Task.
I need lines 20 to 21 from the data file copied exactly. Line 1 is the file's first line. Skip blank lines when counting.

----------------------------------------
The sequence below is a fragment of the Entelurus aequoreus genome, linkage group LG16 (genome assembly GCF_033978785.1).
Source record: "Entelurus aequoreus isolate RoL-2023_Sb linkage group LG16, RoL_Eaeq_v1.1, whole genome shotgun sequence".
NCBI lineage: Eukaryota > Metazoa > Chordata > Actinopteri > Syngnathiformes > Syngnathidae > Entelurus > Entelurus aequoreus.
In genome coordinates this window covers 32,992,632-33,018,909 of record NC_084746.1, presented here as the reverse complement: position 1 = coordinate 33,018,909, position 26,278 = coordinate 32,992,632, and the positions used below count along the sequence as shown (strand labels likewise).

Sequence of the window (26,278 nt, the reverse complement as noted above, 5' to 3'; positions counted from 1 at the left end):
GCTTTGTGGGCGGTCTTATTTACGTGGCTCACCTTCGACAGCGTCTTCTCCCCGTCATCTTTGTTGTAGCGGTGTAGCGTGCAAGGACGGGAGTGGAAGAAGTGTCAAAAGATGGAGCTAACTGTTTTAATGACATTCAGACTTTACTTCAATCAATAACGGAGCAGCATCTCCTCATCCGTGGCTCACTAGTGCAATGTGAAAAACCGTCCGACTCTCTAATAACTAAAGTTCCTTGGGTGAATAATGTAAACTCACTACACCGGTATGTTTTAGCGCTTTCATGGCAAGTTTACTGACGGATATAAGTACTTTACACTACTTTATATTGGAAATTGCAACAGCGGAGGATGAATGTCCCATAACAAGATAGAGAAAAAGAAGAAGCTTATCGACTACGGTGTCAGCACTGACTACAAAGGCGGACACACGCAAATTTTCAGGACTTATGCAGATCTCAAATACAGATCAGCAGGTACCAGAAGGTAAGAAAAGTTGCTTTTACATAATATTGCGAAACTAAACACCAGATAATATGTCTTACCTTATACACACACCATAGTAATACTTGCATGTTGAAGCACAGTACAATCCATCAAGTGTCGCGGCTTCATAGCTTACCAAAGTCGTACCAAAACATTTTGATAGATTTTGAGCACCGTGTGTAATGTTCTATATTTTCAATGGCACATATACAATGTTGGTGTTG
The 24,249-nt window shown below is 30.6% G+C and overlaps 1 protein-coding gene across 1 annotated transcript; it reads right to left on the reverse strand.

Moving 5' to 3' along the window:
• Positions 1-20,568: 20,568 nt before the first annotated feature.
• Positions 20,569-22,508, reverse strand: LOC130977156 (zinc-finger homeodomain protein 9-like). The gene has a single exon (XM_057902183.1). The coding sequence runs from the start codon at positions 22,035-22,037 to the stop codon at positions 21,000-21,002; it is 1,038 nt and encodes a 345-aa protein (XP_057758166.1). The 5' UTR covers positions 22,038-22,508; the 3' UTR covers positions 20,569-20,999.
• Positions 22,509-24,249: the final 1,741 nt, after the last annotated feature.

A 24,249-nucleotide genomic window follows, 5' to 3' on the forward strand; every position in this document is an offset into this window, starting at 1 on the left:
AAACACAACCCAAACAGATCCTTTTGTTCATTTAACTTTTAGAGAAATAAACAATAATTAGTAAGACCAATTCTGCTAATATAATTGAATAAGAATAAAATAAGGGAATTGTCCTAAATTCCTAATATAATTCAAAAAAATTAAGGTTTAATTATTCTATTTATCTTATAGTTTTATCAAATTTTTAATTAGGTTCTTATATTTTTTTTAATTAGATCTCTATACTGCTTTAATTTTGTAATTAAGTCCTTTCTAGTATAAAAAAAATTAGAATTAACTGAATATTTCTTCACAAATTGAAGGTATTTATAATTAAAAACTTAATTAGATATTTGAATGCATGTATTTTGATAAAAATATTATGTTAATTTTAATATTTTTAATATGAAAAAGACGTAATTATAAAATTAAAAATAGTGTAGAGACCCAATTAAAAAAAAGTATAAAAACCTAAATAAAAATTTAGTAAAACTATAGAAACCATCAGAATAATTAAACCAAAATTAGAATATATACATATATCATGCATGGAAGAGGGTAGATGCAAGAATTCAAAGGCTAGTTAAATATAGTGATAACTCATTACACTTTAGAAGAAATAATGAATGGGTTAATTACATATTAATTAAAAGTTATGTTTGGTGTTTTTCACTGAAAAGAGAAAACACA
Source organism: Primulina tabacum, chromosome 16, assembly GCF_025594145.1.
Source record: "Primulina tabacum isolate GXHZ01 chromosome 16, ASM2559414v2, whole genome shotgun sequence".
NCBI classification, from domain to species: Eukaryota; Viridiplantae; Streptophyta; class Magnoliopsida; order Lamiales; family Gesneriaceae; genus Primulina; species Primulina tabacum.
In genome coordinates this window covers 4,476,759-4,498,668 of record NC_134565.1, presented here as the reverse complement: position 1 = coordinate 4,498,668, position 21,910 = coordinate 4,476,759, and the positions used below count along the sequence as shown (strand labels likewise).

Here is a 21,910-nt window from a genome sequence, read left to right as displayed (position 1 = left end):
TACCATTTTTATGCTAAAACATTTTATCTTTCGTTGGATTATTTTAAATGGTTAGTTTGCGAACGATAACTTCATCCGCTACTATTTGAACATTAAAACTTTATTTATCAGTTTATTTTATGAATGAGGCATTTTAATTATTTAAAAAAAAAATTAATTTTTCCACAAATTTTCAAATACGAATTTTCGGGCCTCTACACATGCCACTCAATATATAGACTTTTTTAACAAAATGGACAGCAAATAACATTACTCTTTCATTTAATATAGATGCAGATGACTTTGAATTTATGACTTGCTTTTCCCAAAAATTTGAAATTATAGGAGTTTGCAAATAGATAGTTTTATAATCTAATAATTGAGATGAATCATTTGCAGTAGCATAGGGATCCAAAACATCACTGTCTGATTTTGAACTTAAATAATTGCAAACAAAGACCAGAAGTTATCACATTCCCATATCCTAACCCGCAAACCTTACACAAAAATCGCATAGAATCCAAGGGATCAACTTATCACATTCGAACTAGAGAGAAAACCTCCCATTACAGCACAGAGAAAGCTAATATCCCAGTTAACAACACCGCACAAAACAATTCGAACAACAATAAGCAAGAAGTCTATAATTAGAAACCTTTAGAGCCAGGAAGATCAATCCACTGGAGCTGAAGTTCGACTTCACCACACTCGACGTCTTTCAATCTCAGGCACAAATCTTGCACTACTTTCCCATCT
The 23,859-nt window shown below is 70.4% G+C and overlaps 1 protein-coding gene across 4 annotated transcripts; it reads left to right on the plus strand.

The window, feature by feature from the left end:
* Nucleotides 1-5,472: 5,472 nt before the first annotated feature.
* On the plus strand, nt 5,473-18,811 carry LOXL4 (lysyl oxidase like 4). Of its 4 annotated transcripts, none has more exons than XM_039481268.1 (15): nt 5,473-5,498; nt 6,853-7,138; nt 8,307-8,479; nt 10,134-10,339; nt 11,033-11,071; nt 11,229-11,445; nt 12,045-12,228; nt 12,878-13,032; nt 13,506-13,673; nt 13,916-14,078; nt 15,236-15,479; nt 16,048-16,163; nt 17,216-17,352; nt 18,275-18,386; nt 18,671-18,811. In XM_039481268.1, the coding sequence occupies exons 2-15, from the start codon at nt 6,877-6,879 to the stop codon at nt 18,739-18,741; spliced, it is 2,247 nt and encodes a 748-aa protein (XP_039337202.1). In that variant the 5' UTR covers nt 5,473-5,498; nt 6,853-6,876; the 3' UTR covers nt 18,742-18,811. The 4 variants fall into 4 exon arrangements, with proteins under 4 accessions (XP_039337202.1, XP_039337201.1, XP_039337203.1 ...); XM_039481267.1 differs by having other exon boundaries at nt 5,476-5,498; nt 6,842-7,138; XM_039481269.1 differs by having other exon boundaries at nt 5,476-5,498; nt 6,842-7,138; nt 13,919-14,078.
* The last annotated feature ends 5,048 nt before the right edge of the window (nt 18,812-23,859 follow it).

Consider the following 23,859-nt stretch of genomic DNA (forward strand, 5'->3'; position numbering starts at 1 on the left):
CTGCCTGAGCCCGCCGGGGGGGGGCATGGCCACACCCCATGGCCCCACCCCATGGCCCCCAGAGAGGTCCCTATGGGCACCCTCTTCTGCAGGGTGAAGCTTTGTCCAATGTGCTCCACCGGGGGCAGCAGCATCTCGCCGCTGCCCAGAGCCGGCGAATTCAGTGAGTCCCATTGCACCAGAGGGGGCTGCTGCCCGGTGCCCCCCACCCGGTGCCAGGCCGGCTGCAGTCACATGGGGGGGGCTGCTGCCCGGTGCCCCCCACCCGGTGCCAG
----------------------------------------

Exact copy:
The 23,859-nt window shown below is 70.4% G+C and overlaps 1 protein-coding gene across 4 annotated transcripts; it reads left to right on the plus strand.

The window, feature by feature from the left end: